In Germany extensive use is made of a cop-winding machine in which the wooden spindle consists of a cone moved by a screw, and the position of which is horizontal. Fig. 1 shows the primitive type of the German apparatus, in which the cone that forms the cop is set in motion by a horizontal screw. It is at first the greater diameter of the cone that moves the tube, and permits the thread to accumulate beneath the narrow extremity. But, as soon as a core of thread has been formed, it is in contact with the entire surface of the cone, and thus revolves with a mean velocity until it is finished.

In the new model (Fig. 2) the arrangement is different. Here A is the paper tube, with wooden base, to which it is freely attached, and C is the cone that moves over the screw, D. The thread passes into a groove which makes one revolution of the cone, and from thence over the paper tube, where it receives the form of a cop by reason of the transverse motion of the cone upon the screw. This transverse motion is at first prevented by the click, F, which falls into the teeth of the ratchet-wheel fixed behind the cone. The shaft revolves continuously, but has, at the same time, a to and fro motion in the direction of its axis, so as to cause the thread to move forward constantly and form a cop. This to and fro motion is obtained by means of a lever and a sleeve, I, the wheel, H, of the shaft being set in motion by the pinion, J, actuated by the transmission of the machine. As the spindle advances, a core is formed; the click, F, is then pushed backward, and the cone is kept in motion by the thread until the cop is finished.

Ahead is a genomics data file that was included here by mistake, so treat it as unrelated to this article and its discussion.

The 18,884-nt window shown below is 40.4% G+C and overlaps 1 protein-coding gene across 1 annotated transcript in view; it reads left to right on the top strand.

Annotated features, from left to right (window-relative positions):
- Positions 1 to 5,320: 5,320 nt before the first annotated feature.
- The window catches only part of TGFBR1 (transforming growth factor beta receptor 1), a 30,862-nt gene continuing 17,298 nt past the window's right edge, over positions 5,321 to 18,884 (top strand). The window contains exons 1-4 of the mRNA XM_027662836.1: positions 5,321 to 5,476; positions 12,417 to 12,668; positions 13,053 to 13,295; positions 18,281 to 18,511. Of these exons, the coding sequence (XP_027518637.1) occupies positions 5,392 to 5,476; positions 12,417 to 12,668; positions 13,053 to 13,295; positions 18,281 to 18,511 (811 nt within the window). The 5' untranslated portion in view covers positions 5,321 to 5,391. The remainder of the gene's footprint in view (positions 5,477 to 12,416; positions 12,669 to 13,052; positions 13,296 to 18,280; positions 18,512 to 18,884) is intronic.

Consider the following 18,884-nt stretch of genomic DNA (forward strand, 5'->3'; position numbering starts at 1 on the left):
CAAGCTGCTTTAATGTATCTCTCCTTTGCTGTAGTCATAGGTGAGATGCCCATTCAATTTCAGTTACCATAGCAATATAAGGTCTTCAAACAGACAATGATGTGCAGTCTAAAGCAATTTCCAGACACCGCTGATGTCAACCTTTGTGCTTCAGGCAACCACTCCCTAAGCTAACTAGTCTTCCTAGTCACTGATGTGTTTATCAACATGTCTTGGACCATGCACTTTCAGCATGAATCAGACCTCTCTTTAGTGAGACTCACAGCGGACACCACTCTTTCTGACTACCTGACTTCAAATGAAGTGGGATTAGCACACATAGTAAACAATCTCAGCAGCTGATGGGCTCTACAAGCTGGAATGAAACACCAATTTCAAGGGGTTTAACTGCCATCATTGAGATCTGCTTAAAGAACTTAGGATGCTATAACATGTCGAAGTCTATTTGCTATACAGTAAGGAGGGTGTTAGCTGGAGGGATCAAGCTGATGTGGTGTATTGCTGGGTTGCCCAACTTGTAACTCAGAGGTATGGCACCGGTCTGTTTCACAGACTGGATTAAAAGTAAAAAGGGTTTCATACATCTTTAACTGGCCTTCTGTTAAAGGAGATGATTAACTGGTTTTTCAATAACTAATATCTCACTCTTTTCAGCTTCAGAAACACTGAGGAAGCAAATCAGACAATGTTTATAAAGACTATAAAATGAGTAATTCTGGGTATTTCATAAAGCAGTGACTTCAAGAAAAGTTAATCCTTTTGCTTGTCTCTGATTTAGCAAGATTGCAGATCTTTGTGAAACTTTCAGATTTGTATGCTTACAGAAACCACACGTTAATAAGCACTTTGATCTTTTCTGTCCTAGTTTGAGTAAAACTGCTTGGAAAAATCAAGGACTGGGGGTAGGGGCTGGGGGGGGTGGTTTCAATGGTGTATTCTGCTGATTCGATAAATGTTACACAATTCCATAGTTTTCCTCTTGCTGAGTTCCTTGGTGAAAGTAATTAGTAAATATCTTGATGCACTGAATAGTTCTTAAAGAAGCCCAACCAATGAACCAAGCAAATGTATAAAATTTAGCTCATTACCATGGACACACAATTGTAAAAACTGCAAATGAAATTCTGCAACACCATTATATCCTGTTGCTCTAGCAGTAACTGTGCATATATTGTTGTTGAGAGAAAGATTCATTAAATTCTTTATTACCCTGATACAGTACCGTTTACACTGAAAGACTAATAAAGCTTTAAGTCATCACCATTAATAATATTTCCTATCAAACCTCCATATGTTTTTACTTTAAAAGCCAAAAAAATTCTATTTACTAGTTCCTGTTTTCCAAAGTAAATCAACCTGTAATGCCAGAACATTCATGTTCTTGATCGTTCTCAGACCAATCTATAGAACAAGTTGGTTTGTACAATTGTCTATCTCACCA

A NEW COP WINDING MACHINE.

A NEW COP-WINDING MACHINE.

Preference is usually given to the horizontal model; but the system may likewise be applied to a vertical spindle, and the arrangement in this case is simpler, as shown in Fig. 3. A rotary motion of the shaft is useless here, as the click, F, acts in an oblique position upon the ratchet-wheel, O, and pushes it by reason of the to and fro motion of the screw.

[Continued from SUPPLEMENT, No. 513, page 8191.]